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Nothing Up My Sleeve… But a Cross!

March 9, 2014

Thursday, March 6, 2014: Thursday after Ash Wednesday

Deuteronomy 30:15-20. Behold, I set before you the blessing and the curse.
Luke 9:22-25. Whoever loses his life for my sake will save it.

Gospel Reflection:

For weeks it seems, people have been talking about Lent. Go around the corner and you were liable to hear, “What are you giving up for Lent?” Even at church, we have been getting those reminders: fast on Ash Wednesday and Good Friday; abstain from meat on the Fridays during Lent. And, we as a parish start off with a crucial Rite – the Rite of Sending. Saturday evening we will send our Catechumen (my wife included) – ripe with teaching – to the Cathedral to become Elect, and continue down their paschal pathway. They are to be concentrating these next forty days, not on the what, but rather the why. It also prepares the faithful, us, to recall our own baptism and the call to do penance in preparation for Easter. We must die to self to rise to new life. We must take up our crosses, daily, and follow.

So the day after Ashes, we are all shiny clean again, but we are reminded just what is expected; take up our crosses. To forfeit, our old lives, in order to save it. Moses tells us this clearly in the first reading: If however, you turn away your hearts and will not listen,… I tell you now that you will certainly perish (Dt 30:17, 18). This taking up of the cross, outside of which salvation is not found, is not a lowering of yourself to the level of the disadvantaged, but raising everyone up for the glory of and the access to God.

So we reach ‘down’ to the disadvantaged insofar that we are well intentioned, not “holier-than-thou”. The point is to be humble of oneself and circumstance – and not false humility. False humility is just disguised pride. We should not consider ourselves better or worse in comparison to others; we should only compare ourselves in God’s light to God himself. There, we will find ourselves coming up noticeably short! Jesuit Father Robert Barron, reflects this for Lent this morning:

[T]he holiest people in our tradition are those who are most aware of their sinfulness. … [T]he saints are those who are convinced of their own inadequacy. When Isaiah encounters the Lord he says, “I am a man of unclean lips!” When Peter is in the presence of the Messiah he says, “Lord, leave me, for I am a sinful man.” G.K. Chesterton once said, “A saint is someone who knows he’s a sinner.” The holy person has no illusions about himself. The holy person has no illusions about himself. It is an extraordinary and surprising phenomenon that the saints seem to be those who are most conscious of their sinfulness. (Lent Reflections, Word on Fire, Barron, 2014)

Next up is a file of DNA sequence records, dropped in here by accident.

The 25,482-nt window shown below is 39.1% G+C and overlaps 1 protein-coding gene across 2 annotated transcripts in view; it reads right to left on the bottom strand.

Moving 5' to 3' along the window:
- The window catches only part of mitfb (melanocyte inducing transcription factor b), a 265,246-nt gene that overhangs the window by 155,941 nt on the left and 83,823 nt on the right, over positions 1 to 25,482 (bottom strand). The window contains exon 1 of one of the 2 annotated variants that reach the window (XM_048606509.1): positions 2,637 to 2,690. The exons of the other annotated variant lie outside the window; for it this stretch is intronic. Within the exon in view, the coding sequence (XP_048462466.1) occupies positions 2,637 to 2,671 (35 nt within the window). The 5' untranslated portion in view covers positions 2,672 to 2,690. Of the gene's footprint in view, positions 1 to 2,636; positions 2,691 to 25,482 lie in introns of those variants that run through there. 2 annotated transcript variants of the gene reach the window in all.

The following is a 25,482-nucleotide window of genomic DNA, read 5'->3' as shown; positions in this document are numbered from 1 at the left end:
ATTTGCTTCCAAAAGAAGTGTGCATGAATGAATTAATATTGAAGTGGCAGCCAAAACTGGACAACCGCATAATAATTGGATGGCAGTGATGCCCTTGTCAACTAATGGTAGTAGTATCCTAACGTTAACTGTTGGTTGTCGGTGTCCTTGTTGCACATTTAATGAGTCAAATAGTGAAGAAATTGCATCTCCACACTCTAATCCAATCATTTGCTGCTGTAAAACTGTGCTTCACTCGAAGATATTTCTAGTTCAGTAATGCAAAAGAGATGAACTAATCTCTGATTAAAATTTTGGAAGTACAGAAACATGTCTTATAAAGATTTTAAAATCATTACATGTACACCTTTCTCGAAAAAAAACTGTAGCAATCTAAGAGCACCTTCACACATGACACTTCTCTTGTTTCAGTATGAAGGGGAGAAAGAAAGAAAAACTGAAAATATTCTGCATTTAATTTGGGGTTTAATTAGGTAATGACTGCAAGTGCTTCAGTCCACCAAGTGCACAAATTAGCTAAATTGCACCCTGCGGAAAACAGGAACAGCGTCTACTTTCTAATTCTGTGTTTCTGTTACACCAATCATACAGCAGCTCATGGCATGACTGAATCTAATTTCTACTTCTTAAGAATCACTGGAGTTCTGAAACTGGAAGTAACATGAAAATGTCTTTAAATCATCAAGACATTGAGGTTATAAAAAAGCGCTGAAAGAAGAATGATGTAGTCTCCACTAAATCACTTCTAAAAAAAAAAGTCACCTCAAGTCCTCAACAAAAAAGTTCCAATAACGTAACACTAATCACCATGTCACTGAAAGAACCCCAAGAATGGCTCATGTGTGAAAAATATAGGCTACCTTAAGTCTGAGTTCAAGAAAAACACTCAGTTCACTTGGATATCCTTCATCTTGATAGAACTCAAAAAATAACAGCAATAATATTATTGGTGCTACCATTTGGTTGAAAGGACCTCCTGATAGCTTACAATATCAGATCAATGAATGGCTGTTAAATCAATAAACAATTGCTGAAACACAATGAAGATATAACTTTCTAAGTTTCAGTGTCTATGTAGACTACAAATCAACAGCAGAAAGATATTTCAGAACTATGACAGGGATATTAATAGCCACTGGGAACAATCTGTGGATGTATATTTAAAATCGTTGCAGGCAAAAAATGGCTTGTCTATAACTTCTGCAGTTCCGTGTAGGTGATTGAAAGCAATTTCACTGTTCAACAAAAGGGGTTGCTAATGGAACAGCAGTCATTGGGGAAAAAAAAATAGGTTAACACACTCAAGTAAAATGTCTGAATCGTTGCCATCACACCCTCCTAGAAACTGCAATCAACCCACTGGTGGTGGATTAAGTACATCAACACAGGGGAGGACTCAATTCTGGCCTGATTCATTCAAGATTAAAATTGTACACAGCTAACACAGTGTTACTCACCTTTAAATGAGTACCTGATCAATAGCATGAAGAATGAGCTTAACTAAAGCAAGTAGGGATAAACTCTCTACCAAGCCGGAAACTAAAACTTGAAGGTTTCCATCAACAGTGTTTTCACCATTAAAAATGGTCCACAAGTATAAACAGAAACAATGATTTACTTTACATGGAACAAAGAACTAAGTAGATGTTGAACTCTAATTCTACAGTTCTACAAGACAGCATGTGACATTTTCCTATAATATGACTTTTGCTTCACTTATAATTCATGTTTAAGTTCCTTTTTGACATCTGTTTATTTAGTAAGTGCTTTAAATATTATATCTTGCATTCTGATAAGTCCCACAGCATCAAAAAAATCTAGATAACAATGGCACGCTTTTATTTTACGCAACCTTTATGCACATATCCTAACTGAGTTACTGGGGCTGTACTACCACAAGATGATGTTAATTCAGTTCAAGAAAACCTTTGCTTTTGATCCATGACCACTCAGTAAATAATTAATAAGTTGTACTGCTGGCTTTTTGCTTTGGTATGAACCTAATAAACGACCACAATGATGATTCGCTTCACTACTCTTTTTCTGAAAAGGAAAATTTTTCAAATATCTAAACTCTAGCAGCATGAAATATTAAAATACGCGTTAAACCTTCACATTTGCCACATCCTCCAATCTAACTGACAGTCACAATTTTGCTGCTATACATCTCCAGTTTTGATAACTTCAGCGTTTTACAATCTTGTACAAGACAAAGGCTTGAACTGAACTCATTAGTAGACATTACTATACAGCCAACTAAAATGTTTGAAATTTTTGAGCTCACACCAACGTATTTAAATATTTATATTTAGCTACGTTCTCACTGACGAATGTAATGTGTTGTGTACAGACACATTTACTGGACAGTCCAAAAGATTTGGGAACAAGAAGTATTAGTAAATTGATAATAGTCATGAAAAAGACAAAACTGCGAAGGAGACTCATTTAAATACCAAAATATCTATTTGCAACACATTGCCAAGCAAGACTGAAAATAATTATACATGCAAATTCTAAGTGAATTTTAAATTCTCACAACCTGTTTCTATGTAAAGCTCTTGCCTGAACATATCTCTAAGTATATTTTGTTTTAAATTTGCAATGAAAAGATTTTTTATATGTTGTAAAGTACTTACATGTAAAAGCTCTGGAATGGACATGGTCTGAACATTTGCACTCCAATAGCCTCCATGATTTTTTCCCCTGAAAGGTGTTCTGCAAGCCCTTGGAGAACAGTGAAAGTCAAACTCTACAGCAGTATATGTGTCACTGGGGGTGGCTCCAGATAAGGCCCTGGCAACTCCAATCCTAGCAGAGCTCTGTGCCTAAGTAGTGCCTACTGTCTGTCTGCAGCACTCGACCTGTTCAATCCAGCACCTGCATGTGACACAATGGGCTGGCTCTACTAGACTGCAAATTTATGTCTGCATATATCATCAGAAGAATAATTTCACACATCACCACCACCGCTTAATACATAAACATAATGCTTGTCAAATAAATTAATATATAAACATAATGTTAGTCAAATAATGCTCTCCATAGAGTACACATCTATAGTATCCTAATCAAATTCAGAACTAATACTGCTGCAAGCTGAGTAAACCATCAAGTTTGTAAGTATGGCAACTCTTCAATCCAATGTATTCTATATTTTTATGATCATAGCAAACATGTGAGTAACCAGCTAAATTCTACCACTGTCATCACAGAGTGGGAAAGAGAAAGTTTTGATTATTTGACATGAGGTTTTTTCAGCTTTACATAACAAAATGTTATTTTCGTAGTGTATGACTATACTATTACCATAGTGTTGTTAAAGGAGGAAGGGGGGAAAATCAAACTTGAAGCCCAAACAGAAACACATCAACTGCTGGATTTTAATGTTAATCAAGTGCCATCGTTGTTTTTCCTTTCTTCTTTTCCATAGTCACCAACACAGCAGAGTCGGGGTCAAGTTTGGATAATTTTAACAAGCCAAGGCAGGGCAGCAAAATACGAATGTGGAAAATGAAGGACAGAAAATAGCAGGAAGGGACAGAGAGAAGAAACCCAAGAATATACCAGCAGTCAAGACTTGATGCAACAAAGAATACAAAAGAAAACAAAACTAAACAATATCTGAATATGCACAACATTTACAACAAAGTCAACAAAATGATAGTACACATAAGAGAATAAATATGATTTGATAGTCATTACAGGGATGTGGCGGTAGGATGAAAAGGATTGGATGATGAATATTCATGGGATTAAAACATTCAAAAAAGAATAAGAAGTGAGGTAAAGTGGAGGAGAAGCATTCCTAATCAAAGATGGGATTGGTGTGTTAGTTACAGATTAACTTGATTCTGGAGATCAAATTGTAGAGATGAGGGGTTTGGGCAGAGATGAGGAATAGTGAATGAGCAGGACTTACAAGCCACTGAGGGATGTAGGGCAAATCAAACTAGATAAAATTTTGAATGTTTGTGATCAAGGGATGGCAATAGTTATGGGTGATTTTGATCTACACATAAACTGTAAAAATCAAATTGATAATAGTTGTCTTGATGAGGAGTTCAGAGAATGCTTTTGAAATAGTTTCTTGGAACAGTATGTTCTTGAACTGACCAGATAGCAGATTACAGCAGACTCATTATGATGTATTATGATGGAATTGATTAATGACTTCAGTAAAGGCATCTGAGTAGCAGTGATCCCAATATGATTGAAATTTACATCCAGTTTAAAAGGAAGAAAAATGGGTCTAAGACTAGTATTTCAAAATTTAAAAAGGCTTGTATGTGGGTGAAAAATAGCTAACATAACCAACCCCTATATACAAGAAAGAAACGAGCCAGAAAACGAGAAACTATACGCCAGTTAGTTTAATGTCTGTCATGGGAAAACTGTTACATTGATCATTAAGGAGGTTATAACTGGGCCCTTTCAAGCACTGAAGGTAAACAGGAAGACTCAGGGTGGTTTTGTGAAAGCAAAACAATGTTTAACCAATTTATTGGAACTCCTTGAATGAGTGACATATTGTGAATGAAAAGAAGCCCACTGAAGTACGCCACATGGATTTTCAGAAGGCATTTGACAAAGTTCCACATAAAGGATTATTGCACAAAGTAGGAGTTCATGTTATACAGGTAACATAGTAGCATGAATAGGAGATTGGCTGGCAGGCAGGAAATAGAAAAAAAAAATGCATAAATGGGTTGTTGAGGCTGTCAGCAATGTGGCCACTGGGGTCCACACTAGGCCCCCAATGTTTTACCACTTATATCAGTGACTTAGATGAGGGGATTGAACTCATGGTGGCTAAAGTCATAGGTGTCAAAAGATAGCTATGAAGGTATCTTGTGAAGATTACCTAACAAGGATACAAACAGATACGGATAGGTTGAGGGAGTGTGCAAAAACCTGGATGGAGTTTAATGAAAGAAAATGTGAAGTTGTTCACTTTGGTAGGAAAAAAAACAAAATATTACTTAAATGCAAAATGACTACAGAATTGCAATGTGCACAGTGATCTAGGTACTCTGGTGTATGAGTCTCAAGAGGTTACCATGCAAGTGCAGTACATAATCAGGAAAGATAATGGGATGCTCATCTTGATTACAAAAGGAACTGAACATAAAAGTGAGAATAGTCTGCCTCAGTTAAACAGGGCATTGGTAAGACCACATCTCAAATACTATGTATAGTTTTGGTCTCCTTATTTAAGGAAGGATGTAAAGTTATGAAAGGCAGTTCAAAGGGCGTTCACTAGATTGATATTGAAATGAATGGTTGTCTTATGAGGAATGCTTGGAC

This Lent, do not let the world dictate your spirituality. Use the cross as a shield to protect you from those who would wear you down and destroy you. Use the cross as a badge of your intent to the world, that it is the Lord of Light that you follow. Giving up something so crucial to our well-being as Xbox is utterly vapid and without merit, if you do not draw closer to the Lord Jesus in a strong and loving relationship. It is meaningless. This badge and shield is crucial, as it is also an example to those who are new to faith. Persevere in spite of our crosses, for not only is God watching, but those learning how to enter into relationship with him by your example. Take heed!

Pope Saint Leo the Great, wrote, “The works of mercy are innumerable. Their very variety brings this advantage to those who are true Christians, that in the matter of almsgiving not only the rich and affluent but also those of average means and the poor are able to play their part. Those who are unequal in their capacity to give can be equal in the love within their hearts” (Sermon 6 of Quadragesima). In other words, this Lent, it doesn’t matter what level you give at, but how you love. It means love your friends, strangers, love your enemies. It doesn’t matter the inconvenience, but how we bear our crosses, our own suffering. And pray. It doesn’t matter the eloquence of your prayer, just as long as it is the eloquence of your heart.

And we all will observe the fast ourselves, and convert our hearts. And we will lead. Jesus is preparing us all for a time of reunion, when the time for fasting and penance will be over, when we can rejoice in the grace of God.

Praise be to Jesus Christ! For evermore!  Amen.

Blessed Lent,
Papa

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